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Tuesday, June 21, 2011
O'Brien establishing coach cred with Pats

By Tim Graham

This week's Power Rankings took a gander at the NFL's best up-and-coming assistant coaches.

To define the list, ESPN.com's panel of division bloggers decided we would concentrate on assistants who have never been head coaches (we didn't count interim tags) and are approaching their shot to run a staff.

Here's my ballot:
  1. Rob Ryan, Cowboys defensive coordinator
  2. Russ Grimm, Cardinals offensive line coach
  3. Dirk Koetter, Jaguars offensive coordinator
  4. Bill O'Brien, Patriots offensive coordinator
  5. Rob Chudzinski, Panthers offensive coordinator
  6. Perry Fewell, Giants defensive coordinator
  7. Brian Schottenheimer, Jets offensive coordinator
  8. Winston Moss, Packers inside linebackers coach
  9. Mike Waufle, Raiders defensive line coach
  10. Pete Carmichael, Saints offensive coordinator

Ryan topped my ballot for two reasons. First, he's a great defensive coach. Second, his twin brother's success with the New York Jets is pushing Rob Ryan even closer and closer to consideration.

In sorting out my list, my dominant criterion was becoming a head coach soon. Grimm has interviewed for jobs, reportedly been close to landing a couple and is highly thought of around the league. If Las Vegas posted odds on the next assistant to become a first-time head coach, Ryan and Grimm would be at the top of the list.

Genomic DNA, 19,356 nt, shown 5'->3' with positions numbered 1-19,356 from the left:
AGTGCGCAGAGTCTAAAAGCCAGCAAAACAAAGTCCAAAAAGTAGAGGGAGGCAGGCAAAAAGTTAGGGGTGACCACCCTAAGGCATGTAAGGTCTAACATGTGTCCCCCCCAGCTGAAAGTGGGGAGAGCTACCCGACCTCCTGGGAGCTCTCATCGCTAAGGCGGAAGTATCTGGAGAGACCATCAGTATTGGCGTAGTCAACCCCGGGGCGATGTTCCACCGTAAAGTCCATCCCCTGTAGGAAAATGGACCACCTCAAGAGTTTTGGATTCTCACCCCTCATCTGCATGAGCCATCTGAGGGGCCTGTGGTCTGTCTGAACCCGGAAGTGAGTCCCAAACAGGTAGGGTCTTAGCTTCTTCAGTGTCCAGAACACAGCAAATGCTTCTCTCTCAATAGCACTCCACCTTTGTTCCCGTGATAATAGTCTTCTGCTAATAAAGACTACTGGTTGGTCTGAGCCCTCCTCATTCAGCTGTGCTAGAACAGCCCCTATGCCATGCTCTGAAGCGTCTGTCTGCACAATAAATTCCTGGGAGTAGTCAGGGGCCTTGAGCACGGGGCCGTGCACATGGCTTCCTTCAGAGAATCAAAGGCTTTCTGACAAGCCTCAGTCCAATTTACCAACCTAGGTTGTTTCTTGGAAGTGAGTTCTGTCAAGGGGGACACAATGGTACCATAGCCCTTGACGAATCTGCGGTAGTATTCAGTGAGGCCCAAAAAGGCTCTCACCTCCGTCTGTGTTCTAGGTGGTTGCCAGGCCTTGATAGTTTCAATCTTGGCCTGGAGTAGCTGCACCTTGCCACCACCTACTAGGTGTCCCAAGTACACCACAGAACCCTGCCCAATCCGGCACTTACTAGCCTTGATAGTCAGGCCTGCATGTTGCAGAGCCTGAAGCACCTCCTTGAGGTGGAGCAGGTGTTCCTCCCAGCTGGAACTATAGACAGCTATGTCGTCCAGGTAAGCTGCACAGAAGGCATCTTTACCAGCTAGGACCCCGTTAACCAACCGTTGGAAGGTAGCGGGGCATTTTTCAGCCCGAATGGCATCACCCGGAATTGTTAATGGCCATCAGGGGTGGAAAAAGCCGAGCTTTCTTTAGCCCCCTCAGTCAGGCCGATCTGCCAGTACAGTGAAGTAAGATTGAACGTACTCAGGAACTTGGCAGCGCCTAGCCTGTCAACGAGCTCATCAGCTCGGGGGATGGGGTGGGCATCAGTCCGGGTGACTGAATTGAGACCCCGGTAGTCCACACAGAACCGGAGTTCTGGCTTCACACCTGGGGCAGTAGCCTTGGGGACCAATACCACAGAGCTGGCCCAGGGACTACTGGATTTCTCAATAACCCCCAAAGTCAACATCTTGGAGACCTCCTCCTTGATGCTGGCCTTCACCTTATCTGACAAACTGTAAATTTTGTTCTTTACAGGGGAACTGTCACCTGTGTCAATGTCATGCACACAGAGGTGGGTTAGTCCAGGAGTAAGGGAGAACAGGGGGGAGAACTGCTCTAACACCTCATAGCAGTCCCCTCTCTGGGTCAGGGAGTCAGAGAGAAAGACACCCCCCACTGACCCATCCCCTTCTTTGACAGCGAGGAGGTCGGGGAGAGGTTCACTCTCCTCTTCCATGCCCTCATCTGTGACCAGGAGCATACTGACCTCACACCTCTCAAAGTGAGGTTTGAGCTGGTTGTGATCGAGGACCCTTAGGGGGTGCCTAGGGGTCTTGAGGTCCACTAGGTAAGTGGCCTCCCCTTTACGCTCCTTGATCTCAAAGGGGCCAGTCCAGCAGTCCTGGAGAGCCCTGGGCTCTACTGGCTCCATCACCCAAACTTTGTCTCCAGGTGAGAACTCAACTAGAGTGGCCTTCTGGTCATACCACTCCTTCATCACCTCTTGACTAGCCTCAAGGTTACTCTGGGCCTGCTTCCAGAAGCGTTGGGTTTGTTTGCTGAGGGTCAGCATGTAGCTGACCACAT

I was one of only three panelists to vote for O'Brien at all. AFC South blogger Paul Kuharsky listed him fifth. NFC North blogger Kevin Seifert ranked him eighth.

A high ranking for O'Brien simply is playing the percentages. Bill Belichick coordinators always seem to get an opportunity to be a head coach, and O'Brien certainly is making his mark. A coordinator appointment from Belichick is the ultimate sideline blessing these days. Tom Brady's not a bad reference either.

O'Brien did more than just pick up where Josh McDaniels left off. O'Brien oversaw a restructuring of the Patriots' offense from a shotgun-spread style to a two tight-end approach. He also prevailed in a battle of wills with Randy Moss and then directed the Patriots' offense to great things without him.